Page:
Home » News » Parenting » Social Media May Not Harm Teens’ Academic Performance

Social Media May Not Harm Teens’ Academic Performance

Despite widespread concern among parents and educators, using social media may not adversely impact teens’ academic performance, according to a new study in Educational Psychology Review.

“Concerns regarding the allegedly disastrous consequences of social networking sites on school performance are unfounded,” said Professor Markus Appel, a psychologist who holds the Chair of Media Communication at Julius-Maximilians-Universität Würzburg (JMU) in Bavaria, Germany.

Appel, doctoral student Caroline Marker, and Dr. Timo Gnambs from the University of Bamberg investigated how the social media use of adolescents correlates with their school grades.

“There are several contradictory single studies on this subject and this has made it difficult previously to properly assess all results,” Marker said. Some studies report negative impacts of Snapchat & Co., others describe a positive influence or do not find any relationship at all.

The researchers conducted meta-analyses from relevant databases of scientific publications, identifying 59 studies that tackled the correlation between social media use and academic performance. They then analyzed the combined results of the studies, which accounted for almost 30,000 young people worldwide.

The authors found:

  • pupils who use social media intensively to communicate about school-related topics tend to have slightly better grades — the scientists had expected this;
  • pupils who use Instagram and the like a lot while studying or doing their homework tend to perform slightly worse than other students — this form of multi-tasking thus seems to be rather distracting;
  • students who log into social networking sites very frequently, regularly post messages and photos and spend a lot of time there have slightly lower grades — this negative effect is, however, very small;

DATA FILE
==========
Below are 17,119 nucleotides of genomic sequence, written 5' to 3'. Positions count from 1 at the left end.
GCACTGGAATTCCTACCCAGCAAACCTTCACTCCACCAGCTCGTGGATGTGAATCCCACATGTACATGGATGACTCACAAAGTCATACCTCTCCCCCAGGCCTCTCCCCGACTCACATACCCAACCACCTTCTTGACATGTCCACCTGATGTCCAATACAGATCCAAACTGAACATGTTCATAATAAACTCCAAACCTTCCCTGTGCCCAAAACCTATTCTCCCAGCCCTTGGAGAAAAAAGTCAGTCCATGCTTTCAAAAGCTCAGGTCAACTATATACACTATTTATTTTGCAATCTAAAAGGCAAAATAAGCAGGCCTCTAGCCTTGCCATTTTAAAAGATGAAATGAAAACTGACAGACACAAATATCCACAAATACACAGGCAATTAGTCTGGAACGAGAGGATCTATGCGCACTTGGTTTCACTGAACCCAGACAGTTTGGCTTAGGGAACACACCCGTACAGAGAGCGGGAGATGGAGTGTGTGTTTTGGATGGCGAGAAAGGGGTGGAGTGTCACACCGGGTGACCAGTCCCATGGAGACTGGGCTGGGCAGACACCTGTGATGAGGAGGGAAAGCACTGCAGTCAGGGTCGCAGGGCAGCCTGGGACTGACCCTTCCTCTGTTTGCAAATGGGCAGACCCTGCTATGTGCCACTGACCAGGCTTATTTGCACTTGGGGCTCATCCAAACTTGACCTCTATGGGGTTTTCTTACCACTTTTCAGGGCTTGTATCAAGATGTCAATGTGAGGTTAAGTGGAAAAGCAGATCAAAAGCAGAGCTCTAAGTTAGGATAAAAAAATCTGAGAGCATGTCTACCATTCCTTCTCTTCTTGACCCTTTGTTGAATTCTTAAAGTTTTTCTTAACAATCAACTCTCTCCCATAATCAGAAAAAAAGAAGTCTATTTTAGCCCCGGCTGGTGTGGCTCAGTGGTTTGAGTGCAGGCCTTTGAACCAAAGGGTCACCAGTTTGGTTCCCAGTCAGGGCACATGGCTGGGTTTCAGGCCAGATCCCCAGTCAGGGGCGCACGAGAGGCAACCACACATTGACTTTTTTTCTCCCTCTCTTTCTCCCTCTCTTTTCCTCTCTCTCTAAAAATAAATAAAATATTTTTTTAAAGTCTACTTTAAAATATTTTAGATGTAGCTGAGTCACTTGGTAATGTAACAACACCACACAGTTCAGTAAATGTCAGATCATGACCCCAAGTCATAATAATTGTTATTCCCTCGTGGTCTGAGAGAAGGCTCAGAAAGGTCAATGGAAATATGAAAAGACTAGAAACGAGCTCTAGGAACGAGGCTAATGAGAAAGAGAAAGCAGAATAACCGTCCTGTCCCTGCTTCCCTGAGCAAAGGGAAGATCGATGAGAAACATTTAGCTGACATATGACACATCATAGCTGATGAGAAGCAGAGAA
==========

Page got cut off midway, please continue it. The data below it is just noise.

• pupils who are particularly active on social media do not spend less time studying, so there is no scientifically verified proof of social media stealing valuable time for schoolwork from pupils.

Still, the investigation is far from over as critical questions remain. Does the intensive use of social media cause slightly poorer performance at school? Or do worse performing students tend to lose themselves in Facebook or other platforms?

“We cannot answer these questions. Both directions of cause and effect are possible, but they are not very pronounced,” Appel said.

Given the current state of research, then, using social media does not seem to have a significant adverse impact on school grades.

“Nevertheless, parents should take an interest in what their kids are doing on social media, know the social networks and be willing to understand the usage patterns,” said Appel.

“The more open-minded parents are with respect to their children’s online activities, the better they will be able to communicate with them.”

Source: University of Wuerzburg

Social Media May Not Harm Teens’ Academic Performance

Rick Nauert PhD

Rick Nauert, PhDDr. Rick Nauert has over 25 years experience in clinical, administrative and academic healthcare. He is currently an associate professor for Rocky Mountain University of Health Professionals doctoral program in health promotion and wellness. Dr. Nauert began his career as a clinical physical therapist and served as a regional manager for a publicly traded multidisciplinary rehabilitation agency for 12 years. He has masters degrees in health-fitness management and healthcare administration and a doctoral degree from The University of Texas at Austin focused on health care informatics, health administration, health education and health policy. His research efforts included the area of telehealth with a specialty in disease management.

APA Reference
Nauert PhD, R. (2018). Social Media May Not Harm Teens’ Academic Performance. Psych Central. Retrieved on September 26, 2020, from
Scientifically Reviewed
Last updated: 8 Aug 2018 (Originally: 21 Feb 2018)
Last reviewed: By a member of our scientific advisory board on 8 Aug 2018
Published on Psych All rights reserved.